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Decks

Trail bridge decks are often constructed with the same, or similar, material as the rest of the bridge. Most trail bridge decks (and rail systems) are timber. Treat the timber with an appropriate chemical to extend its life. Heavy oil preservatives should usually not be used for pedestrian decks because the treatment chemicals, as well as the oil solvent, will get on skin and clothing. Waterborne treatments fixate, or bond, with the wood and will not "rub off." The U.S. Environmental Protection Agency (EPA) worked with pesticide manufacturers to voluntarily phase out chromated copper arsenate (CCA) use for wood products around the home and in children’s play areas. Effective December 31, 2003, no wood treater or manufacture may treat wood with CCA for residential uses (with exceptions). Please refer to the report Preservative-Treated Wood and Alternative Products in the Forest Service (Username: t-d, Password: t-d).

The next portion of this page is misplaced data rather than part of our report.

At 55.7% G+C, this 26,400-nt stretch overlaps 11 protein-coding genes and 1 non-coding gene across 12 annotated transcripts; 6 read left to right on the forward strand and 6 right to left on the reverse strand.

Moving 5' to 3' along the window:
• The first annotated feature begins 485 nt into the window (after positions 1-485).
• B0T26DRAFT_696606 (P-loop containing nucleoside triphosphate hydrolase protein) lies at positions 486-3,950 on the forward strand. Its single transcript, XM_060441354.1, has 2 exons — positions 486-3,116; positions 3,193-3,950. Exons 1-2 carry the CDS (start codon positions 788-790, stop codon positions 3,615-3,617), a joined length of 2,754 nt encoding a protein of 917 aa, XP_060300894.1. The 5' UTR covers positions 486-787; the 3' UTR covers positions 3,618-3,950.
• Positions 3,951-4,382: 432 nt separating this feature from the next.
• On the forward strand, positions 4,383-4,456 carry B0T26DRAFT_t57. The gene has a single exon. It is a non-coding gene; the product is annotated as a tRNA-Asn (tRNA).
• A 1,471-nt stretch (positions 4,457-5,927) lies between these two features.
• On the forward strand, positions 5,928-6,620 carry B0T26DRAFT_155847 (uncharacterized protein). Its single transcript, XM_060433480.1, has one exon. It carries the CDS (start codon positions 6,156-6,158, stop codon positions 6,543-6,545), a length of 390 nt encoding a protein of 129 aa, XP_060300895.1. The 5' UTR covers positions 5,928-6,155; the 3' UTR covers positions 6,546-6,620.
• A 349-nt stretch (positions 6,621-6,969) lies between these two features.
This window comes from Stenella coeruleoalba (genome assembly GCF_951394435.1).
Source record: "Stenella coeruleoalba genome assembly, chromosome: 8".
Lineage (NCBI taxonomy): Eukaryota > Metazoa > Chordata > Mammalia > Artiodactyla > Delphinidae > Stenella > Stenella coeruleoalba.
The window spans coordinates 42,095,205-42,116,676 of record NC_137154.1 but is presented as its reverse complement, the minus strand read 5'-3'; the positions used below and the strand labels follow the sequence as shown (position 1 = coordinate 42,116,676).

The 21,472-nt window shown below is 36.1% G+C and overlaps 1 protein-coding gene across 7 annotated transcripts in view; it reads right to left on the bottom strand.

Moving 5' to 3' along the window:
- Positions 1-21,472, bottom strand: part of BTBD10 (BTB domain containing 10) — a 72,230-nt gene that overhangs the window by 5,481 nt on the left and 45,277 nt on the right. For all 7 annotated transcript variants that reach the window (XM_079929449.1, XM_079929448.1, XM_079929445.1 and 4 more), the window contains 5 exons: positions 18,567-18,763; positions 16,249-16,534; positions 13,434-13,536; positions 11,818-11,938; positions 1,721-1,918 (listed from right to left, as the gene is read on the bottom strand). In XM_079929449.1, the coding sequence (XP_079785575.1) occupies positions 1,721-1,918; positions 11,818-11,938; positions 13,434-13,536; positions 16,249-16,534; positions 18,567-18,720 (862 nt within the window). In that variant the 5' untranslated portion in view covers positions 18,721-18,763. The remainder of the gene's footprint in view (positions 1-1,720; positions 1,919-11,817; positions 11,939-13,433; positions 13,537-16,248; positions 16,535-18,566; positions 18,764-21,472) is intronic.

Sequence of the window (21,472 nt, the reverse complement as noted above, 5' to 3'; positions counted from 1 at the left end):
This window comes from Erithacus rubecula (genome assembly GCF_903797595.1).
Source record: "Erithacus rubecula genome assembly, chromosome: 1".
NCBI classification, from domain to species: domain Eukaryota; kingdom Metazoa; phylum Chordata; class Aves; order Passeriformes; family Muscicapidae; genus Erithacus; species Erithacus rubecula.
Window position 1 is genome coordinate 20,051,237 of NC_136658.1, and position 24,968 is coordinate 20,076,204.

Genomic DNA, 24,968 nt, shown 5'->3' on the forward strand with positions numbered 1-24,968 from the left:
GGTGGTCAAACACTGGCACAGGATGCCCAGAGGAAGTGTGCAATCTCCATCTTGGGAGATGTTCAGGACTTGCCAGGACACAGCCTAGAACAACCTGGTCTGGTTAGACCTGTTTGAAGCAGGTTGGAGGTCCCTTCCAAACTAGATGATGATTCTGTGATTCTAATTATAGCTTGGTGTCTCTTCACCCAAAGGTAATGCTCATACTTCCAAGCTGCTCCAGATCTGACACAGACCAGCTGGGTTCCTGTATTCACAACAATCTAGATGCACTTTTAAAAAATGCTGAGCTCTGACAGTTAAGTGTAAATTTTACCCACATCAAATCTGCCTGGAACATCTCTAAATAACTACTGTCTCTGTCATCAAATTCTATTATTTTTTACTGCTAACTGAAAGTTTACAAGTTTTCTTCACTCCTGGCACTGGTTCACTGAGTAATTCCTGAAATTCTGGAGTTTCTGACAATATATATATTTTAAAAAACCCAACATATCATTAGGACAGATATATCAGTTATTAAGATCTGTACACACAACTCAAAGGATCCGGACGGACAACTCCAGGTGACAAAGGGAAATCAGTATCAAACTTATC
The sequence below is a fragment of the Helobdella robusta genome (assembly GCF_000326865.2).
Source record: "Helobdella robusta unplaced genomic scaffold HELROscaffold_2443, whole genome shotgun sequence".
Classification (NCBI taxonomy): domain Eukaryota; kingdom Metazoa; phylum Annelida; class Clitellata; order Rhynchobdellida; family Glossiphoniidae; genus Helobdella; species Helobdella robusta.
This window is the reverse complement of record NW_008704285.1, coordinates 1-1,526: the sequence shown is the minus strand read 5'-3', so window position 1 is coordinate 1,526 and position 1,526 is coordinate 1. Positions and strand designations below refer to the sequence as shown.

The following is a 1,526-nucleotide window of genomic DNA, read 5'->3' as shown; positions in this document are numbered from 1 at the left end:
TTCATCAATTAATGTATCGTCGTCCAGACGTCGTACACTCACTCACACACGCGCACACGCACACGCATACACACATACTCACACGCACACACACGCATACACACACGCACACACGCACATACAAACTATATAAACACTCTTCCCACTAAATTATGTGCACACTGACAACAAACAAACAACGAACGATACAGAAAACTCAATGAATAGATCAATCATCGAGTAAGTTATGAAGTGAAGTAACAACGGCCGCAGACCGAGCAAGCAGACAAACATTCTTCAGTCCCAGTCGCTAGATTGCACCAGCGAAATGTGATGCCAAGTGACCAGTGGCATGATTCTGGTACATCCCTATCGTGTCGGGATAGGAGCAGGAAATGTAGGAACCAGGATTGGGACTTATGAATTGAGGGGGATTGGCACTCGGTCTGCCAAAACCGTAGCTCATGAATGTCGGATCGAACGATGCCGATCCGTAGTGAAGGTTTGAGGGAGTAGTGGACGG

Care should also be taken to provide a deck surface that does not become slick from use, particularly if the bridge has equestrian traffic and is on a grade. Timber cleats, rubber matting, or other wearing surfaces can be used to increase traction.

Decks and rail systems are more visible than bridge load carrying members and abutments. A bridge will better fit natural and primitive Recreation Opportunity Spectrum classes if natural materials are used in the deck and rail systems.